Significant work is already under way. OSERS/RSA, and OCTAE will soon release technical assistance resources focused on expanding access and support for individuals with disabilities in education programs under WIOA—especially through career pathways, a model endorsed by 12 federal agencies. DOL’s ODEP, ETA, and Civil Rights Center have issued a set of best practices for physical and programmatic accessibility for individuals with disabilities. Collectively, we are gathering concrete examples of promising practices, partnerships, and interventions offered by core and partner programs under WIOA. We are seeking examples of innovations focused on changing the prospects of youth and adults with disabilities, for possible inclusion in the resources.  If you are aware of such efforts, please tell us about them either by emailing us at inclusion@ed.gov.  In particular, we are interested in your answers to the following questions:

  • How are the WIOA core and partner programs in your community creating a welcoming environment for people with visible and hidden disabilities?
  • How are the WIOA core and partner programs in your community ensuring that American Job Centers and career workforce education and training services are accessible to individuals with disabilities?
  • How are the WIOA core and partner programs in your community using data to effectively identify individuals with disabilities, determine customized interventions, and monitor the effectiveness of your supports?
  • How are the WIOA core and partner programs using multiple funding sources to assure that individuals with disabilities have the services and supports needed to succeed?
  • Can you share examples of promising career pathways programs that are improving outcomes for individuals with disabilities?

We are always looking for innovative ways to expand opportunities for individuals with disabilities through demonstration grants. Here are two key examples:

  • ED has recently initiated a five-year, $3.5 million per year Career Pathways for Individuals with Disabilities (CPID) model demonstration program in Georgia, Kentucky, Nebraska, and Virginia. The purpose of the program is to demonstrate replicable promising practices in the use of career pathways: to enable VR-eligible individuals with disabilities, including youth with disabilities; to acquire marketable skills and recognized postsecondary credentials; and, to secure competitive integrated employment in high-demand, high-quality occupations. Program activities are being designed and implemented in partnership with secondary and postsecondary educational institutions, American Job Centers, workforce training providers, social and human service organizations, employers, and other Federal career pathways initiatives.
  • The DOL’s Disability Employment Initiative (DEI) expands the capacity of the workforce system to improve the education, training, and employment outcomes of youth and adults with disabilities, and uses a career pathway framework to increase opportunities. DEI is funded jointly by ETA and ODEP; these agencies published a new Funding Opportunity Announcement (FOA) for a seventh round of these grants for state workforce agencies on June 27, 2016. The FOA can be found at grants.gov and it closes August 1, 2016. We encourage states to apply. The newest grantees will be announced in the coming weeks.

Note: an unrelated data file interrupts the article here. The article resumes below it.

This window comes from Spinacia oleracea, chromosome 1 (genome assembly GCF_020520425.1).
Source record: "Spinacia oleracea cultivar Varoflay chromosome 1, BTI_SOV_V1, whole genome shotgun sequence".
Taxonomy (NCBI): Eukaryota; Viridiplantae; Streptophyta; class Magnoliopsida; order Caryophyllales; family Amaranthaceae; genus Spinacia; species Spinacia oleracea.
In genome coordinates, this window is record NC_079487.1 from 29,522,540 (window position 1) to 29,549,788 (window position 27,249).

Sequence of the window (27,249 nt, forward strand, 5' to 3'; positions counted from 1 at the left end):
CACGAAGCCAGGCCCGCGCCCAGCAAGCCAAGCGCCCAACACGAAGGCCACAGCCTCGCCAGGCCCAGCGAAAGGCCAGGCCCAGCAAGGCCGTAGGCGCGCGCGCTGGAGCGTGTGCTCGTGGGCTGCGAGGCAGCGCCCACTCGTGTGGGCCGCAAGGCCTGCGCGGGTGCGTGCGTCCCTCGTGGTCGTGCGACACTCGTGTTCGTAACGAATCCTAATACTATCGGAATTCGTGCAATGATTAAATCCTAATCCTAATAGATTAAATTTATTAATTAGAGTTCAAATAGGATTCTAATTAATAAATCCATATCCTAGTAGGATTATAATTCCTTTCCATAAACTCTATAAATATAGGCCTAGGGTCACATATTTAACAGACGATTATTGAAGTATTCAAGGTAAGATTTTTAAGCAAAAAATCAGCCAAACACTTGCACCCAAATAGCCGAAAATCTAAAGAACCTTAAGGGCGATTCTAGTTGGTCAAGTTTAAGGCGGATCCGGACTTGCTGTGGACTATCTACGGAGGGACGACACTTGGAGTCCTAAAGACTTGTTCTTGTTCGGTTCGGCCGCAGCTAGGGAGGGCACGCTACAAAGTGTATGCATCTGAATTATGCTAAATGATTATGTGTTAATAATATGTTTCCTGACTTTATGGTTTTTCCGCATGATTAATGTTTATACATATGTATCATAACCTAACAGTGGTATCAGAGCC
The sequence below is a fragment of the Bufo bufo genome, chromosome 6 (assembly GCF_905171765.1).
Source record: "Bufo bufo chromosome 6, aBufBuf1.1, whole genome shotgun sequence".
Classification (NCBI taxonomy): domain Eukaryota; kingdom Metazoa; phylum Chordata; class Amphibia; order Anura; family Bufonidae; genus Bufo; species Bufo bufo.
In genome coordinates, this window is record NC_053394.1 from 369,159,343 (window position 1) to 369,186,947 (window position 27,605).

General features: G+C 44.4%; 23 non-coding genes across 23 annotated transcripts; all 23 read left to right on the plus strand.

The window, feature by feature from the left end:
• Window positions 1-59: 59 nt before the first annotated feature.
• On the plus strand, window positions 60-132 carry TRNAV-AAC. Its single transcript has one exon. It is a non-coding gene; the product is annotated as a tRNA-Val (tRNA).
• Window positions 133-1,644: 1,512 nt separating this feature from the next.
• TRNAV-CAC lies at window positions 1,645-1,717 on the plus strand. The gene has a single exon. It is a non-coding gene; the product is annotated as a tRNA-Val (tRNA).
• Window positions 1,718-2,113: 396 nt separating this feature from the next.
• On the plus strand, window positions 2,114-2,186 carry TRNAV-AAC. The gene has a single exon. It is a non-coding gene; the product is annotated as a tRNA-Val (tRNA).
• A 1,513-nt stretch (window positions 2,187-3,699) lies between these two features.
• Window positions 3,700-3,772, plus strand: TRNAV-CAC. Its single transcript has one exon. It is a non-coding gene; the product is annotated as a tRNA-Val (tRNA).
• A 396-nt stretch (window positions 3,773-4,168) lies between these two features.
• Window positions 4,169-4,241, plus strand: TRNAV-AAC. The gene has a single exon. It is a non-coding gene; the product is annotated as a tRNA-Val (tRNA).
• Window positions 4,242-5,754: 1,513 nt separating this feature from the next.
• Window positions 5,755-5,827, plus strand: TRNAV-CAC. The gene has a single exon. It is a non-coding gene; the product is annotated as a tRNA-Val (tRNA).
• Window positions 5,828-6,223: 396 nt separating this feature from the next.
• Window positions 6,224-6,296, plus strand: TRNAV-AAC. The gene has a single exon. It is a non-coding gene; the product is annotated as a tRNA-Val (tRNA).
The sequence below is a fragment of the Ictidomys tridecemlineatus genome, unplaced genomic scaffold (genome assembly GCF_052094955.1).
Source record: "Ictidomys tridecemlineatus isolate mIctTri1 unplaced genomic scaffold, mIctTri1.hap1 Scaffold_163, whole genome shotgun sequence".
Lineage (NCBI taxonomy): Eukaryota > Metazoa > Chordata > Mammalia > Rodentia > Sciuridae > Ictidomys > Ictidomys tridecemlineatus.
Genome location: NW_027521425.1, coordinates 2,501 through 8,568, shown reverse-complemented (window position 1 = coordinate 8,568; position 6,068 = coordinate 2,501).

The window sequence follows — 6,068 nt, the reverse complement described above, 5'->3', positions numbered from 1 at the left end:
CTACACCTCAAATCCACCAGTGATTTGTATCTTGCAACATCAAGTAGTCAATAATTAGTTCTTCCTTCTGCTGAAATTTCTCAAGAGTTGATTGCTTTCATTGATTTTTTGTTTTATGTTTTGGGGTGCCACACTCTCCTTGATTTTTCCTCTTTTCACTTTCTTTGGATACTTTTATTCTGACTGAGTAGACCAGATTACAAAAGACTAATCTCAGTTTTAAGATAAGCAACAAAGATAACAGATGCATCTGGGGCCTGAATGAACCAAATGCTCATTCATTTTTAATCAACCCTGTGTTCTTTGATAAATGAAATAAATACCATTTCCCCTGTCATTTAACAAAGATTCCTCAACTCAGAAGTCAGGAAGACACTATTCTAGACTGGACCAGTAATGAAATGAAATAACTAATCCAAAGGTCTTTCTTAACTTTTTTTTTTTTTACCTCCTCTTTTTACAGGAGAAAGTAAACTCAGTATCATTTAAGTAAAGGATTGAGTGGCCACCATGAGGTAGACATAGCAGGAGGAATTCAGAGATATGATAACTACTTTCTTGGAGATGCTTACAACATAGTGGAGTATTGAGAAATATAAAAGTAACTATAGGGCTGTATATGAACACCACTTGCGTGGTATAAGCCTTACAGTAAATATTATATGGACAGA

As a nation, we must continue to promote inclusion and to break down the barriers that remain—in hearts, in minds, in habits, and in policies—to the security and prosperity that stable jobs provide and that all people deserve. Thank you for your partnership in this important work.


  • Johan E. Uvin is the Deputy Assistant Secretary, delegated the duties of the Assistant Secretary, for the Office of Career, Technical, and Adult Education.
  • Sue Swenson is the Acting Assistant Secretary for the Office of Special Education and Rehabilitative Services.
  • Janet L. LaBreck is the Commissioner for the Rehabilitation Services Administration.
  • Portia Wu is the Assistant Secretary for the Employment Training Administration at the U.S. Department of Labor. 
  • Gerri Fiala is the Deputy Assistant Secretary for the Employment Training Administration at the U.S. Department of Labor.
  • Jennifer Sheehy is the Deputy Assistant Secretary for the Office of Disability Employment Policy at the U.S. Department of Labor.


[1] Educational attainment data are presented for those age 25 and over.

5 Things You Should Know about WIOA

This is a repost of a Blog on ED’s Homeroom.


Friday marked the two-year anniversary of President Obama signing into law the Workforce Innovation and Opportunity Act (or WIOA for short).  Last month, the Departments of Labor and Education, in close collaboration with the Departments of Health and Human Services, Agriculture, and Housing and Urban Development, made publicly available the final rules implementing WIOA.  We are excited to continue the conversation around WIOA and we are committed to making sure WIOA works for all job-seekers, workers, and employers as the departments implement the final rules.

Here’s what WIOA means and why it matters:

Read More


The WIOA final rules, along with accompanying resources, are available at the following links: